At age 54, Ken Shamrock is motivated to make 2019 his year. The UFC Hall of Famer is readying for his return to pro wrestling in the United States, almost 20 years after his last WWE appearance. The legend was among the trailblazers whose success paved the way for MMA athletes and pro wrestlers to cross over to one another.
Tom Lawlor is part of the current crop who has followed a similar path in the modern era. In a cross-generational collision, Shamrock battles the emerging talent at McAloon Productions' "Ultimate Bar Brawl" event this Thursday, January 31 at Wildpitch Underground in Atlanta. Before the no rules, no count outs, no ring showdown, here Shamrock previews what's to come, as well as the changing landscape of MMA and pro wrestling. Below is part two of our candid two-part interview with Shamrock.
You have this no rings, no rules match against Tom Lawlor. Someone who come up in the pro wrestling ranks after doing MMA and now both sports. You're in a lot of ways one of those folks before their time, really bringing MMA exposure to pro wrestling and WWE. Now you are seeing a little bit of patterning with what Tom Lawlor is doing now. What will it be like to work with him in this sort of environment of being no ring or rules?
"I've been a part of different matches. I've worked in the octagon, the cage that they built up, the Lion's Den cage where there was no ropes. I also worked Owen Hart in the Dungeon where there was no ropes. It was just a garage. Stu Hart's training center. Then I did one underneath the arena where it was just a ring of cars called the Iron Circle. So, I've been able to be put in a lot of different situations. I even wrestled in a straightjacket in a cage. There were a lot of things I was able to do in pro wrestling and challenge my athletic ability and my strategic planning of a match during these things. I was able to be involved with a lot of it. Going into something like this is just one of those things, I just bring it back to the street fights I had and the bar fights I had when I was 19, 20, 22 years old getting into fights at the bar. There were a bunch of buddies around. There were tables, chairs, bottles, pool sticks.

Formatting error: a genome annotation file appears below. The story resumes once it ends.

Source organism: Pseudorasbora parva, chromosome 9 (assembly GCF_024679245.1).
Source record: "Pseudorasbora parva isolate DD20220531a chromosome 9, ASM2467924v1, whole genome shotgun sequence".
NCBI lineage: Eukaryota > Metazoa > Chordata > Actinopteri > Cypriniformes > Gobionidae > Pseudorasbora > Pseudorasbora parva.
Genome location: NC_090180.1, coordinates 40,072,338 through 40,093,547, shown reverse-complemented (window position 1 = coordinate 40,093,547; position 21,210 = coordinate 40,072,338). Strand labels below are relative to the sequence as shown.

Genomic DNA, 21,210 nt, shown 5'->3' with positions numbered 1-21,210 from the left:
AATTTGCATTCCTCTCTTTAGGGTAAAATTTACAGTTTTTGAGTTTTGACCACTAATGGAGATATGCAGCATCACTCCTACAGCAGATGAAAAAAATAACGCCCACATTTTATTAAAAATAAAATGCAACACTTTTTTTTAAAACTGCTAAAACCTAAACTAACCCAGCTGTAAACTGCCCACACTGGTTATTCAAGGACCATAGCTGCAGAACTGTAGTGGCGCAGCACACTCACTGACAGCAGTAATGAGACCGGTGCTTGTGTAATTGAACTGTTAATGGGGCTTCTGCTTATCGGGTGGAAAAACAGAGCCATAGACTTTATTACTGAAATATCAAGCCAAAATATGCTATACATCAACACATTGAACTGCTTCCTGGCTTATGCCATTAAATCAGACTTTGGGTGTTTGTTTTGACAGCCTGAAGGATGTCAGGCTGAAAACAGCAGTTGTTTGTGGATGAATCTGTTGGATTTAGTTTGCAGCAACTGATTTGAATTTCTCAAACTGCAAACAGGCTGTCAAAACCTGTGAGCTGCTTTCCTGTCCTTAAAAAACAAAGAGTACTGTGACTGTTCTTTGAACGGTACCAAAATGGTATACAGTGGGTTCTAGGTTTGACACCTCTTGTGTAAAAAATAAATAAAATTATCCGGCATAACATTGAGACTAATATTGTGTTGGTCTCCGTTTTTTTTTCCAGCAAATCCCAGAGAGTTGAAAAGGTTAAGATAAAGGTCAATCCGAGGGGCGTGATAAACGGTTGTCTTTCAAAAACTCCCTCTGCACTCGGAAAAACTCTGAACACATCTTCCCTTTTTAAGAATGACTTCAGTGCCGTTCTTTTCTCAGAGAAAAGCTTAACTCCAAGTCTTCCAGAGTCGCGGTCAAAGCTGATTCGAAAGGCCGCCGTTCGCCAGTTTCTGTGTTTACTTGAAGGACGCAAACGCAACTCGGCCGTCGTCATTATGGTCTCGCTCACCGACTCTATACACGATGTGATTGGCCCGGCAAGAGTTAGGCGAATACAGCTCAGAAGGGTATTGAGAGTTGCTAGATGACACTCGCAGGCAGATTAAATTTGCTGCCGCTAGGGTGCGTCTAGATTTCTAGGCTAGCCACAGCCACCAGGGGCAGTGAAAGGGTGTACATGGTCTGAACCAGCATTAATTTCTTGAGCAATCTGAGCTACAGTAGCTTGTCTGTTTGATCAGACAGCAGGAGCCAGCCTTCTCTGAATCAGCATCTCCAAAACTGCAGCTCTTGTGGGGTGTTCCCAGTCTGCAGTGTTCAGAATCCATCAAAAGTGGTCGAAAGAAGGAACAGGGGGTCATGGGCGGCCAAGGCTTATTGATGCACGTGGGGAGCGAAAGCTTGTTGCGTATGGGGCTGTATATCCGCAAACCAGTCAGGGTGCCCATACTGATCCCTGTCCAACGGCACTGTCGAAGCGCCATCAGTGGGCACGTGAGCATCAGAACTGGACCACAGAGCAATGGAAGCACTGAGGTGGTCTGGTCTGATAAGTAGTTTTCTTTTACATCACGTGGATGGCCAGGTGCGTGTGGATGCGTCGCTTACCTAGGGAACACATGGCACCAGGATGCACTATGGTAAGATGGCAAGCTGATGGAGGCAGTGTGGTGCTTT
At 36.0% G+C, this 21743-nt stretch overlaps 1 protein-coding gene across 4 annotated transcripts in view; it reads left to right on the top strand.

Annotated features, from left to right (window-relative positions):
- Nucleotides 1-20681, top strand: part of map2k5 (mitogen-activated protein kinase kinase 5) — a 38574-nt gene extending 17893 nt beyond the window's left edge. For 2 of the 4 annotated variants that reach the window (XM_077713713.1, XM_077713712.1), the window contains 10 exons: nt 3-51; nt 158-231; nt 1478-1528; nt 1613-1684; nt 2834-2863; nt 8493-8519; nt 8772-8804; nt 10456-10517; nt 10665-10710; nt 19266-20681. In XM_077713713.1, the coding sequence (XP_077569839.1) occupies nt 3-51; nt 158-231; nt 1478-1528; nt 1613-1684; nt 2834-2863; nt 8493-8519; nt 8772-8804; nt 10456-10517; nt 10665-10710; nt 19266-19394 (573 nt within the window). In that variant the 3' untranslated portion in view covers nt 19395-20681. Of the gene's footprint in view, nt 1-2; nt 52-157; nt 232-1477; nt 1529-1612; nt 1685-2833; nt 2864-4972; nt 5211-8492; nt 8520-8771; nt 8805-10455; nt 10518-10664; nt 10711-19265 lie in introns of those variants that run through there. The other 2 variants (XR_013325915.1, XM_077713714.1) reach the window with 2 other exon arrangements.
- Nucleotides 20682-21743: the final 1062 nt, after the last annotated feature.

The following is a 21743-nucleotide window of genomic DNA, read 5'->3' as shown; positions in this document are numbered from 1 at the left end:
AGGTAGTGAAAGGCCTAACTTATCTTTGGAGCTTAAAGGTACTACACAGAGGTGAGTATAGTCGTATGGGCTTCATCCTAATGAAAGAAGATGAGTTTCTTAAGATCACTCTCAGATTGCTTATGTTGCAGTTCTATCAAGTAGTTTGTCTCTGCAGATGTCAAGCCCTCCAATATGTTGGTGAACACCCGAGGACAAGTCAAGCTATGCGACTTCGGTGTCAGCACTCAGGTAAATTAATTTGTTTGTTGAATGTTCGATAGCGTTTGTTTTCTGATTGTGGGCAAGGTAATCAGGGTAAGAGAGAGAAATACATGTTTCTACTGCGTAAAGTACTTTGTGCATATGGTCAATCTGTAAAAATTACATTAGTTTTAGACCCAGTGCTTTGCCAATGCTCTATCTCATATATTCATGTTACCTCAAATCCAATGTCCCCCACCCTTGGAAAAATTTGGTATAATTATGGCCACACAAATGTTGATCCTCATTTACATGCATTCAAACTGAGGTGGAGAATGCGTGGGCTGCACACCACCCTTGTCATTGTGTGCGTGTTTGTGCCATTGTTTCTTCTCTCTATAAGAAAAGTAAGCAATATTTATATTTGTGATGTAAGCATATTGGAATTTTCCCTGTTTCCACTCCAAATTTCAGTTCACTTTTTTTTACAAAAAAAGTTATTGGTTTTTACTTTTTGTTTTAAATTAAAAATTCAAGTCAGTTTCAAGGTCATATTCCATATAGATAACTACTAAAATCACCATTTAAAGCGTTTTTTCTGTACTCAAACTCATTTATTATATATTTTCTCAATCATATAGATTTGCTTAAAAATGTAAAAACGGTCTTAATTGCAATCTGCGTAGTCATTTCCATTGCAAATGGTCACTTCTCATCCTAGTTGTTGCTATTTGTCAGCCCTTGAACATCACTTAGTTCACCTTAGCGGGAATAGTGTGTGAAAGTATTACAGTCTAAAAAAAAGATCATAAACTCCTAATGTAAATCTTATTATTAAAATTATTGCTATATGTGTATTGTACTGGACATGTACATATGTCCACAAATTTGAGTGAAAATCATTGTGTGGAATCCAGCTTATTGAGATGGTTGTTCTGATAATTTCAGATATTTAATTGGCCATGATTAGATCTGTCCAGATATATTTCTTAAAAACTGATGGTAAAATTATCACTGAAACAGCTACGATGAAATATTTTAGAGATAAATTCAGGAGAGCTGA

"All kinds of stuff that you use to make sure you won the fight. This is no different. From what I can understand about Lawlor, he won't shy away from pain. And I won't shy away from pain. So, I think this bar fight will be really exciting because there are going to be plenty of things for us to use as weapons against one another. I'm exciting to put this one on because I think this is more my personality, my character."
For sure, it will be a unique atmosphere. And you have Tom Lawlor there, someone who has made the transition to MMA and wrestling. What are your thoughts on how this has evolved? You're seeing what Brock Lesnar did. What are your thoughts on UFC and the MMA world to when you started, the rise of the Chuck Liddell's, the Conor McGregor's and everything that has been going on with Jon Jones and the controversy surrounding the sport? From your vantage point and history and experience, what's your opinion on the business and comparing it to pro wrestling and the idea of making the transition back and forth?